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Impact of the Cloud on FPGA design

Posted: 06 Mar 2013 ?? ?Print Version ?Bookmark and Share

Keywords:cloud computing? FPGA? Place-and-Route?

Initially, this design did not meet timing. Reading the compilation reports for the initial build, I got some insight into the critical paths, the congested regions, and the modules where the placer seemed to be spending the most time. Then I started to come up with a list of changes that I think might help close timing. Due to the fact that cloud resources were available, my space for exploring possible solutions in a shorter amount of time became greater than before. I was able to tweak design constraints and tool settings (synthesis, P&R) to come up with 30 different builds, and then run them in parallel. Plotting the results, I quickly found out which builds came closer to meeting timing 每 and which strayed further off the path. Somewhat akin to a search process, from the figure above I was able to narrow my search space to builds, "qse_18" and "qse_19."

Out of the 30 builds, "qse_18" and "qse_19" produced setup and hold times that were closest to meeting timing (smallest negative slack values). I then analysed these in greater detail to decide which changes in the constraints and the RTL were necessary. While considering the next round of changes, I was also able to compare results from the original set of 30 builds to get a sense of which seemed detrimental to the overall timing.

Overall, instead of spending a few days or weeks running tens of builds, one after the other, I was able to analyse more possibilities and make the next design decision in a matter of hours. This approach suggests a design methodology change 每 no longer is a design engineer restricted to running one, two, or three builds at a time, waiting for a narrow range of results before deciding next steps. With a planned cloud-based approach, design teams can explore 10, 20, and even hundreds of builds in advance, run them in parallel and have a lot more data on hand to make the required analysis and subsequent changes. Questions about what modifications can be made to get to design closure can potentially be made in days rather than in months. In addition, there is more room to explore optimisations like:

???Will performance improve if we try this?
???Can power consumption be further reduced if we do that?

However, this sudden freedom to run multiple builds in parallel should be considered a productivity aid rather than a substitute for good engineering practices. For example, while it may be tempting to simply "brute-force" all possible variations of constraints or tool options once there is a timing problem, too much resulting data can complicate analysis and even mislead the designer (not to mention, shock your project manager with a huge cloud usage bill). Without first spending time to debug a design, an engineer will find it very hard to progress in knowledge and experience.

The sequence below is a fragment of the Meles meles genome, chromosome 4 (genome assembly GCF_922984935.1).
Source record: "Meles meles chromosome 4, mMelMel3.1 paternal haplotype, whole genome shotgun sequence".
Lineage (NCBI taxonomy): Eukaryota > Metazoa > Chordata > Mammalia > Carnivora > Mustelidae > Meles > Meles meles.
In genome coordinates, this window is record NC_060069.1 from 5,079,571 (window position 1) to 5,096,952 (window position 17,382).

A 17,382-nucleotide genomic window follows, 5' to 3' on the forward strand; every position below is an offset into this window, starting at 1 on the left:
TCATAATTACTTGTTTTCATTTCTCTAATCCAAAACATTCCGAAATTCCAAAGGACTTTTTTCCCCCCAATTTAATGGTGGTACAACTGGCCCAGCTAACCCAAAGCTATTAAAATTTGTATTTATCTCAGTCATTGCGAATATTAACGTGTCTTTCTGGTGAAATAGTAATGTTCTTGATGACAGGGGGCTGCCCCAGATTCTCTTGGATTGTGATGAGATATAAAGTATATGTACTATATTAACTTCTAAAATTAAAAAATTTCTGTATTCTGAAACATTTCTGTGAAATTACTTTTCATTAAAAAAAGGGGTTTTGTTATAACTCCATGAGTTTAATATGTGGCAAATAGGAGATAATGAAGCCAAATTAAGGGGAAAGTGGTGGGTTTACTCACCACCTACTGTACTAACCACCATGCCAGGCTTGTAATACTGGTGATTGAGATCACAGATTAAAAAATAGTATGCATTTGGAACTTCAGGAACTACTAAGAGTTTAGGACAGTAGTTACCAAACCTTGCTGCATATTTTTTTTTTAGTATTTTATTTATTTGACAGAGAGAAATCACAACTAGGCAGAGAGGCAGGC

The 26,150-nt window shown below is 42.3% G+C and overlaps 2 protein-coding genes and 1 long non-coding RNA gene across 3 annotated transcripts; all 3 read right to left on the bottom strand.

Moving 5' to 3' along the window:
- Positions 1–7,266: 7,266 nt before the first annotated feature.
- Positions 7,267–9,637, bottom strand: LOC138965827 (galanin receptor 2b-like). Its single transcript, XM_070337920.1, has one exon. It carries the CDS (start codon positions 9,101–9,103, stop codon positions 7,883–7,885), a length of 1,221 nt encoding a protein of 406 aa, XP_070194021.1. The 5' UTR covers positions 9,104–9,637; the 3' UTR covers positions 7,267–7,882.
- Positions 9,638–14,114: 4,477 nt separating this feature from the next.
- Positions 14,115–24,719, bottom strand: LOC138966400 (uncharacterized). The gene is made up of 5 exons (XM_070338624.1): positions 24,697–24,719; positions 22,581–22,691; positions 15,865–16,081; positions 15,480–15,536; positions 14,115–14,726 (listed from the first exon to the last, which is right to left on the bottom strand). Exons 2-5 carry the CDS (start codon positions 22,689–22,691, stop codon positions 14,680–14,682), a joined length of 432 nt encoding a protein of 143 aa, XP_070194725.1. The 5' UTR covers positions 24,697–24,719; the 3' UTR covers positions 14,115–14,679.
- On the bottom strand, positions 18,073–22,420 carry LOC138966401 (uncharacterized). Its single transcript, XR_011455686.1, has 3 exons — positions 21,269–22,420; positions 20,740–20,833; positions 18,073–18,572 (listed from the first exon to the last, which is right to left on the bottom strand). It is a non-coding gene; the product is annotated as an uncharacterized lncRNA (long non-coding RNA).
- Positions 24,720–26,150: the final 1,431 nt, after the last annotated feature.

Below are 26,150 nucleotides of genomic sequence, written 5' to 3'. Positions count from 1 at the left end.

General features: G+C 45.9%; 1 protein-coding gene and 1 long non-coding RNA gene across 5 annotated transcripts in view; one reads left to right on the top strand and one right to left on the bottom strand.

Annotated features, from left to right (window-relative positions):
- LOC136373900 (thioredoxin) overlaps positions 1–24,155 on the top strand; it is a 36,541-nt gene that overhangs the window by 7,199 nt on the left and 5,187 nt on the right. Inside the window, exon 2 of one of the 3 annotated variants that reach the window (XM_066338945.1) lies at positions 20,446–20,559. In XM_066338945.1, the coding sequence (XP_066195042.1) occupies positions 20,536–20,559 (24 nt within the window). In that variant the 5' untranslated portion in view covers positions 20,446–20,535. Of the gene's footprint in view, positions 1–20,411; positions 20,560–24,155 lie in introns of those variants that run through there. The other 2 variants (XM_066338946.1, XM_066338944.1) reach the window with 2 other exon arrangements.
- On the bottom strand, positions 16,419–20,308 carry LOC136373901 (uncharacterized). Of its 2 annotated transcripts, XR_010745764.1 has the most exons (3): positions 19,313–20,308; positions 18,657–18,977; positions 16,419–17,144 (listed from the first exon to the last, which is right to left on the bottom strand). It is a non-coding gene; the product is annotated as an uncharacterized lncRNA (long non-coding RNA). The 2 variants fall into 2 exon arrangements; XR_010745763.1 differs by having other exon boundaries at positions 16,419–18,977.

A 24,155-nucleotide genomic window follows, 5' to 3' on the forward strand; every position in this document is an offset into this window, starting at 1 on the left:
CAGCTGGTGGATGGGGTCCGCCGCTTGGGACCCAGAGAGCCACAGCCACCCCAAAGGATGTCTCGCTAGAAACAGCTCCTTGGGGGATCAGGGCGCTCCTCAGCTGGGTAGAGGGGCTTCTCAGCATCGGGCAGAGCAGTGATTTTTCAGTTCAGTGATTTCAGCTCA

Inevitably, as users of cloud computing, we will probably all arrive at the security question. A senior colleague remarked that there seems to be a disconnect between the use of cloud computing in the consumer space versus that in an industrial setting, in the sense that when a designer or project manager imagines confidential IP leaking out from a company, he or she might actually be thinking about something like online credit card scams. Personally, I think uploading design files to our semiconductor foundries is similar 每 we trust the recipient and we transmit only what is necessary. In the case of FPGA design, I might start using the cloud by sending netlists and not RTL, or by uploading older designs that are less important. Or perhaps use a company's internal cloud 每 although that presents the problems of limited scale and elasticity again.

In summary, besides increasing application in the consumer and enterprise space, a cloud-based approach can help an FPGA design engineer in certain tasks like synthesis and P&R. Beyond speeding up individual parts of the design process, such an approach can greatly accelerate the overall FPGA design workflow by abstracting multiple, parallel builds as a group of builds to examine. As a result, the potential shortening of the design cycle and, consequently, the product's time-to-market, is a benefit that arguably far exceeds that of potential IT savings. From the project manager's point of view, imagine what a headstart of even one or two weeks can do for one's product.

However, as they say, with great power comes great responsibility. Cloud computing in FPGA design may represent more of a methodology change than a quick IT fix. Analysis tools, engineering practices and even business models must evolve accordingly in order to manage this methodology and take full advantage of its potential benefits. Done properly, this is an application of existing technology that can greatly speed up a design engineer's daily work.

About the author
Harnhua Ng is one of the founders of Plunify, which provides customisation, automation, and management capabilities on a secure, scalable, on-demand cloud computing platform preloaded with chip design software tools.

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